Location of the breakpoints of the 17 atypical NF1 deletions. At the top is a schematic representation of the NF1 gene and its flanking regions. The relative positions of the genes located within this region are denoted by horizontal black bars. Below, the extents of the 17 NF1 deletions analyzed are indicated by horizontal bars. The centromeric breakpoints of the deletions depicted by red bars are located within SUZ12P. None of these deletions had telomeric breakpoints located within SUZ12. The deletions depicted by blue bars exhibit breakpoints located within NF1-REPa. Two deletions (grey bars) extended beyond the region indicated here in a centromeric direction (indicated by dotted lines). The patient identification numbers are given on the left. cen, centromere; tel, telomere.
Figure 2
Figure 2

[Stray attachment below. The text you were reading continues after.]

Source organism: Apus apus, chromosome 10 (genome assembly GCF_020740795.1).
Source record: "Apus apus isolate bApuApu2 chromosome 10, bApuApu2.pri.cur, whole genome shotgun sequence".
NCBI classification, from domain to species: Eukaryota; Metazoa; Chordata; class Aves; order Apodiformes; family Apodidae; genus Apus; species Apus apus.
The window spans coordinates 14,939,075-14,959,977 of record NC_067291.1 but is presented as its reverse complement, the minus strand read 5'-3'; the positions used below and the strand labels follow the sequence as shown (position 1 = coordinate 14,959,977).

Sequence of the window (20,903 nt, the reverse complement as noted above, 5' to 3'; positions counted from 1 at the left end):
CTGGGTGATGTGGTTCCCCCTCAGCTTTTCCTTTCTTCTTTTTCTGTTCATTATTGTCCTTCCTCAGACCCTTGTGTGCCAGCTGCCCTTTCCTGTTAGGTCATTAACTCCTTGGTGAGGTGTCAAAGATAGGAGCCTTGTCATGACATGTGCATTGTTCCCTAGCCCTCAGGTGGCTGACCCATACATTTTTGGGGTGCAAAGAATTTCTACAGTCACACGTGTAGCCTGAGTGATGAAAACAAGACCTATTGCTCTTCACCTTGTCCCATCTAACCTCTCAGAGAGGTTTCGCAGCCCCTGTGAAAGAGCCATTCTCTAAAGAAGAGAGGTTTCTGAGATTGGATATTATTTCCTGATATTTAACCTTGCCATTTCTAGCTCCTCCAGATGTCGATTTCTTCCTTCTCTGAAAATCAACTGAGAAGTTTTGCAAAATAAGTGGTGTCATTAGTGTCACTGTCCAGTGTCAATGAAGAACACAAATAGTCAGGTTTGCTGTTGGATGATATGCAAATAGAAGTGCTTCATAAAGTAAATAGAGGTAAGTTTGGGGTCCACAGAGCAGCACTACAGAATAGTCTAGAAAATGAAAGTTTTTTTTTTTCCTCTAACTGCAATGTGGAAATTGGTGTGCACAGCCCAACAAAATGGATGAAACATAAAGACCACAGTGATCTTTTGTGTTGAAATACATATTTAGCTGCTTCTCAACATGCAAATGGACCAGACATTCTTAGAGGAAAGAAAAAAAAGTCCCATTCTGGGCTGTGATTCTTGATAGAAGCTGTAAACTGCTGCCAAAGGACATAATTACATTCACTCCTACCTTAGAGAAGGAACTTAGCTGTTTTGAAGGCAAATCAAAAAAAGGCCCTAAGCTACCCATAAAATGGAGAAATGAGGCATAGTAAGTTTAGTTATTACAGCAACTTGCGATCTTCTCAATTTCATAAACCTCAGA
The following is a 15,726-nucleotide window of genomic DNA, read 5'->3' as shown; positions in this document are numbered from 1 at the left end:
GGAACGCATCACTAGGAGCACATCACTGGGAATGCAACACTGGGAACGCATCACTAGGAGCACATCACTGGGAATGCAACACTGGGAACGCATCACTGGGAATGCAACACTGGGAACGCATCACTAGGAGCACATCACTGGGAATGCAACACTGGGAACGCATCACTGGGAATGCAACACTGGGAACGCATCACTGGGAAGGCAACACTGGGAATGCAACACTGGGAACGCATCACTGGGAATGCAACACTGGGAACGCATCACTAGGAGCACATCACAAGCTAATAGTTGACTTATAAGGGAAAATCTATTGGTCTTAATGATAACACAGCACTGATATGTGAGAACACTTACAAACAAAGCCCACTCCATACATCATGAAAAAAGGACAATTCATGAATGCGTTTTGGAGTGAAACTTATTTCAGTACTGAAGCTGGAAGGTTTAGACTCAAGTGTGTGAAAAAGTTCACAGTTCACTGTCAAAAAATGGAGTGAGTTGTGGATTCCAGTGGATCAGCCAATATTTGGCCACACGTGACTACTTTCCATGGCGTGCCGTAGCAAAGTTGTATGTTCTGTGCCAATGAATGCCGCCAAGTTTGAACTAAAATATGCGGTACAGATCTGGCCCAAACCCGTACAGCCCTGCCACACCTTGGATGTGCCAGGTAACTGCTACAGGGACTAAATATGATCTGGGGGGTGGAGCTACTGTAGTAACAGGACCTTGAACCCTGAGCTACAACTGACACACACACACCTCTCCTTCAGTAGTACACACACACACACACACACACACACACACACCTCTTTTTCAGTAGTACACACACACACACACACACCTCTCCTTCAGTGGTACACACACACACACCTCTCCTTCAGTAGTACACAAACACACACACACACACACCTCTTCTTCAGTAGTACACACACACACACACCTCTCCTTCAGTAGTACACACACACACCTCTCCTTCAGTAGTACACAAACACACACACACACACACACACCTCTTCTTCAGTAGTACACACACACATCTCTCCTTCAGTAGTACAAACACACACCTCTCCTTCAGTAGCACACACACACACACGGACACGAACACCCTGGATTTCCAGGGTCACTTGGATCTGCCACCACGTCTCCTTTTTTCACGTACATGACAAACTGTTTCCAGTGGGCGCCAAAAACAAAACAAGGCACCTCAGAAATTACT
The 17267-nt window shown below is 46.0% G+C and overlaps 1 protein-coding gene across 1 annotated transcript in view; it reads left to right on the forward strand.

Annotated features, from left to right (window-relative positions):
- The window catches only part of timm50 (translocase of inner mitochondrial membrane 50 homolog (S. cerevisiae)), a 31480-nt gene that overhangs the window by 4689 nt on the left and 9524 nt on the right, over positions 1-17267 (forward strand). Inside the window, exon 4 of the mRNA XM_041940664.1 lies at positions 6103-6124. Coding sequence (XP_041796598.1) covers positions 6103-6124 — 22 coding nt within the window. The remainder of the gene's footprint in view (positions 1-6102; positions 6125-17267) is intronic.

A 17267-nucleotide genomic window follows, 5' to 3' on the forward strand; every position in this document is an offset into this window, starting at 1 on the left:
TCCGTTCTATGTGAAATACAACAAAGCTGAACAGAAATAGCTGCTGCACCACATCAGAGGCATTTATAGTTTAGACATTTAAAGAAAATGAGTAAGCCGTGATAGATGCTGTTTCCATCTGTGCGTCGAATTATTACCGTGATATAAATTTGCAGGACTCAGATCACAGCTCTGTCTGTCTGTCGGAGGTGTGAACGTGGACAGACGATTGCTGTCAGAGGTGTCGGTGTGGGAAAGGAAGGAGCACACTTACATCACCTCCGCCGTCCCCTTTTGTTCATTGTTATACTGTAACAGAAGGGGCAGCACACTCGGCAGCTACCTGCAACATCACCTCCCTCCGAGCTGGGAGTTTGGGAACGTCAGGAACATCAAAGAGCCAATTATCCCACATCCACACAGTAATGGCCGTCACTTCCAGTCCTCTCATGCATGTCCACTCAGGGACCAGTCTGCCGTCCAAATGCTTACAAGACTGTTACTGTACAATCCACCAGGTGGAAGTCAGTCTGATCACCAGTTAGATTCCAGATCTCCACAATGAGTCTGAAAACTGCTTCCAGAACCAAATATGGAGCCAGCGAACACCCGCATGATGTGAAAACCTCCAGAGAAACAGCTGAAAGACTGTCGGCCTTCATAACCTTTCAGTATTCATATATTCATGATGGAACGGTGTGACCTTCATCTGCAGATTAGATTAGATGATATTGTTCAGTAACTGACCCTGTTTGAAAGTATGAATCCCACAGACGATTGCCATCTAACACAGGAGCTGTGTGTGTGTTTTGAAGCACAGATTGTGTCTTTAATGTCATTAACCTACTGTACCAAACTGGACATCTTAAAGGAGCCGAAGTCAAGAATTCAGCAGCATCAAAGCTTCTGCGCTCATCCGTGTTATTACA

Structure of the SVA elements inserted at the NF1 deletion breakpoints and their source elements. (A) The SVA_F1 element H10_1 spans 4,039 bp and is the likely source element of the SVA copy that inserted within SUZ12P intron 8 in the grandmother of patient DA-77. Starting at its 5′ end, H10_1 comprises a target site duplication (TSD), a transduced sequence (5′TD) and a full-length AluSc from chromosome 9p13.3, a transduced partial exon 1 of MAST2, an Alu-like region, a variable number of tandem repeats (VNTR) region, a SINE-R, a polyA(17) tract, the second TSD, an AluSp element, a second polyA(17) tract and a non-repetitive, unique sequence resulting from a 3′ transduction that harbors two polyadenylation signals (AATAAA). The size of each region is given in basepairs. (B) A copy of the source element H10_1 integrated within SUZ12P intron 8 in the grandmother of patient DA-77. The SVA insertion was associated with a deletion of approximately 1 Mb. The inserted SVA spans 1.7 kb and is 5′ truncated. (C) Structure of the putative source SVA element H6_1084, which spans 2,691 bp and belongs to the SVA_F subfamily. A copy of H6_1084 is presumed to have integrated within SUZ12P intron 8 in patient ASB4-55. Full-length H6_1084 has the following structure starting from the 5′ end: a TSD, a 5′TD from chromosome 12p11.21, a CCCTCT(4) repeat, a 343-bp Alu-like region, a GC-rich VNTR region, a SINE-R element, two polyadenylation signals, a polyA(11) tract and the second TSD. The length of each region is indicated in basepairs. (D) Structure of the 5′ truncated copy of H6_1084 that has integrated within SUZ12P intron 8 in patient ASB4-55. The SVA insertion was associated with an atypical NF1 deletion of 867 kb. The SVA integration sites within SUZ12P intron 8 demarcate the centromeric breakpoints of the atypical NF1 deletions.